Telehealth Adaptation of the Lidcombe Program of Early Stuttering Intervention Five Case Studies Research Article
Research Article  |   February 01, 2004
Telehealth Adaptation of the Lidcombe Program of Early Stuttering Intervention
 
Author Affiliations & Notes
  • Linda Wilson, PhD
    Australian Stuttering Research Centre, The University of Sydney, Sydney, Australia
  • Mark Onslow
    Australian Stuttering Research Centre, The University of Sydney, Sydney, Australia
  • Michelle Lincoln
    School of Communication Sciences and Disorders, The University of Sydney, Sydney, Australia
  • Contact author: Linda Wilson, PhD, School of Community Health, Charles Sturt University, P.O. Box 789, Albury, NSW, Australia 2640.
    Contact author: Linda Wilson, PhD, School of Community Health, Charles Sturt University, P.O. Box 789, Albury, NSW, Australia 2640.×
  • Corresponding author: E-mail: liwilson@csu.edu.au
  • * Currently affiliated with the School of Community Health, Charles Sturt University, Albury, Australia.
    Currently affiliated with the School of Community Health, Charles Sturt University, Albury, Australia.×
Article Information
Research Articles
Research Article   |   February 01, 2004
Telehealth Adaptation of the Lidcombe Program of Early Stuttering Intervention
American Journal of Speech-Language Pathology, February 2004, Vol. 13, 81-92. doi:10.1044/1058-0360(2004/009)
History: Received June 5, 2003 , Accepted November 4, 2003
 
American Journal of Speech-Language Pathology, February 2004, Vol. 13, 81-92. doi:10.1044/1058-0360(2004/009)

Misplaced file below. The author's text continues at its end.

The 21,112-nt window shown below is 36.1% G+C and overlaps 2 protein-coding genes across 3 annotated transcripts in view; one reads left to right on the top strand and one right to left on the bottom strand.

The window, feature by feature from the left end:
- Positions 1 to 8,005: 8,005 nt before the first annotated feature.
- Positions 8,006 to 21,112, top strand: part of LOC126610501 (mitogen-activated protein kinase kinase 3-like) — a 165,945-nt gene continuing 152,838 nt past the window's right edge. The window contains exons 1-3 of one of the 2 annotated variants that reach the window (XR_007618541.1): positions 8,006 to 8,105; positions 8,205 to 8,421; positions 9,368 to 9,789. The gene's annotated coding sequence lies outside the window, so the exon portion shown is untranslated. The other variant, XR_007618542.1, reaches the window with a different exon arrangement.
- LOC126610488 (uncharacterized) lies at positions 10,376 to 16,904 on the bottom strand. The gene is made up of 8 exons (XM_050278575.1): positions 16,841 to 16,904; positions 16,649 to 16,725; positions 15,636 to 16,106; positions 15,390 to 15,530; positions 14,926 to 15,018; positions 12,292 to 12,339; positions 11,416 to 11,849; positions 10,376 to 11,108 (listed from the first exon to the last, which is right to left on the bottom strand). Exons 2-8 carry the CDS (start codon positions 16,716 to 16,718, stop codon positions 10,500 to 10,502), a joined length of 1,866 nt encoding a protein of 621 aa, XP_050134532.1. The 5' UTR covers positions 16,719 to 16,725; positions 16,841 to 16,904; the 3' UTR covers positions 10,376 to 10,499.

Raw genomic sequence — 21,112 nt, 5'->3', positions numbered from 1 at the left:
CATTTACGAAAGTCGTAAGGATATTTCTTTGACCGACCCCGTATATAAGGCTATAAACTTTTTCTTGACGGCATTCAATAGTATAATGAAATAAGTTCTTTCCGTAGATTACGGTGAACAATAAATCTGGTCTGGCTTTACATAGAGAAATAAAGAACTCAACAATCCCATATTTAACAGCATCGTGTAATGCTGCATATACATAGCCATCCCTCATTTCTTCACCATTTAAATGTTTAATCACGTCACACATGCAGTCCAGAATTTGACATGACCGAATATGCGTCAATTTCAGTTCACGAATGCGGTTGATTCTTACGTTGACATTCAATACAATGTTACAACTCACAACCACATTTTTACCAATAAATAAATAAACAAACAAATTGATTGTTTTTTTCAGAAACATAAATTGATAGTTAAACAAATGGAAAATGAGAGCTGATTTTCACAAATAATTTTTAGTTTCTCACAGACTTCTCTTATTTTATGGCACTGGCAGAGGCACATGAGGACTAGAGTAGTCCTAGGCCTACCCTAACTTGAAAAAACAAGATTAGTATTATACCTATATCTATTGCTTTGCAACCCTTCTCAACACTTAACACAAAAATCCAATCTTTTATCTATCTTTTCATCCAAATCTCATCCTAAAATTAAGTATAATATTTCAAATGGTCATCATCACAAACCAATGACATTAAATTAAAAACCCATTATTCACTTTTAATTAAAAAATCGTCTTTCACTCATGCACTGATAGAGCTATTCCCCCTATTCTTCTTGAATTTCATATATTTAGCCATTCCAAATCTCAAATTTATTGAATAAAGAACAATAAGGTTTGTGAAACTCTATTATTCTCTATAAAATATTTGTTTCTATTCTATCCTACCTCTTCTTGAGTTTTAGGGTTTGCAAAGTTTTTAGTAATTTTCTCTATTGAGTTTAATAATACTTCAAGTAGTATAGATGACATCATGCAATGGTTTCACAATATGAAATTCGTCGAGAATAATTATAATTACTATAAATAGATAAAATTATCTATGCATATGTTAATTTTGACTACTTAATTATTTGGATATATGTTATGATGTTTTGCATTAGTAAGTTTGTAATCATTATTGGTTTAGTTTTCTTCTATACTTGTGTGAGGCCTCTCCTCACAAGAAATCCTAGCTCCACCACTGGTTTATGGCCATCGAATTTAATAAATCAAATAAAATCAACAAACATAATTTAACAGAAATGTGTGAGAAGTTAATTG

History: Received June 5, 2003; Accepted November 4, 2003

This article describes and reports databased outcomes of a low-tech telehealth adaptation of the Lidcombe Program of Early Stuttering Intervention. Participants were 5 children with early stuttering, ranging in age from 3;5 (years;months) to 5;7, and their families. All children met the speech criteria for completion of Stage 1 of the Lidcombe Program. Data suggested that the treatment method may be viable and that favorable outcomes may be achievable. Mean posttreatment stuttering rates in everyday speaking situations were available 12 months posttreatment for 4 children. Two children scored a mean percent syllables stuttered of less than 1.0 at that time, and 2 children scored a mean of below 2.0. As occurs often in standard delivery of the Lidcombe Progam, 1 child relapsed after Stage 1, apparently because of parental noncompliance, but this relapse was managed successfully. Follow up data were unavailable for 1 child. For 4 of the 5 cases, the number of consultations required exceeded established benchmarks for standard Lidcombe Program delivery, suggesting that telephonebased telehealth may be a less efficient version of the treatment. The implications of these preliminary data are discussed.

Acknowledgments
We acknowledge the assistance of Stacey Sheedy and Isabelle Rousseau during the preparation of this article. We also sincerely thank the participants and their parents for their participation in this research. Completion of this project was made possible with National Health and Medical Research Council of Australia Project Grant 153762. The first author acknowledges, with thanks, support given to her by the Cumberland Foundation.
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